Letters from Attica
50th Anniversary Annotated Edition
Sam Melville, Joshua Melville
Now presented with a son's thirty years of research to provide new context.
In June 1970, Sam Melville pleaded guilty to a series of politically motivated bombings in New York City and was sentenced to thirteen to eighteen years in jail. His imprisonment took him to Attica, where he helped lead the massive rebellion of September 9, 1971—and where, four days later, he was shot to death by state police.
During nearly two years in prison, Melville wrote letters to his friends, his attorneys, his former wife, and his young son. To read them is to eavesdrop on a man's soul. Determinedly honest and deeply moving, they reveal much about Sam and evoke the suffering of prisoners in America.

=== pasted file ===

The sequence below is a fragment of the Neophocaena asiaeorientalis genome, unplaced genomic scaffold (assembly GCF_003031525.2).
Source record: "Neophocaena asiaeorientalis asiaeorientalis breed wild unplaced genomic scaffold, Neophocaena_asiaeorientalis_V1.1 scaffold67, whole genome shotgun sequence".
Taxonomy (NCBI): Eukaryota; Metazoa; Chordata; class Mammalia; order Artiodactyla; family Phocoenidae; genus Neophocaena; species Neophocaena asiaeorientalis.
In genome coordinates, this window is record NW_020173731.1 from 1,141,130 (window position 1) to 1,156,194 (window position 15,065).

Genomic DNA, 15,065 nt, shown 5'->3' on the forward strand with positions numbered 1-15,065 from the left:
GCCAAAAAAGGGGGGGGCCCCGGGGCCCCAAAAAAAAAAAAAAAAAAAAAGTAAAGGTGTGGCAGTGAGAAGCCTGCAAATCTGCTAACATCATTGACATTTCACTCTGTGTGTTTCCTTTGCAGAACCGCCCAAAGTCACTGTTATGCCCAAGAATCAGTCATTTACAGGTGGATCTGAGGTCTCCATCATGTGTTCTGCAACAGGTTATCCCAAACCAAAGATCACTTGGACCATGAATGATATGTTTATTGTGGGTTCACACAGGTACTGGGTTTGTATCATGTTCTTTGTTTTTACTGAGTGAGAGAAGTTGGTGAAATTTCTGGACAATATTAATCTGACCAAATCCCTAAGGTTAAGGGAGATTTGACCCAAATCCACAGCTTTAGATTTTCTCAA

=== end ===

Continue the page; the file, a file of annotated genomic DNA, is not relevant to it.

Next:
Collected after his death, the letters were originally published with material by Jane Alpert, who was living with Sam when both were arrested on bombing charges, and John Cohen, a close friend who visited Sam in jail.
Sam's letters begin with despair but end in hope and defiance. He became a leader of the prisoners' struggle for justice and humane treatment. At Attica he fought against and was a victim of the state's brutality.
Those who knew Sam found him a man of extraordinary courage and determination, who rather than accede or submit to injustice and racism chose to fight against them.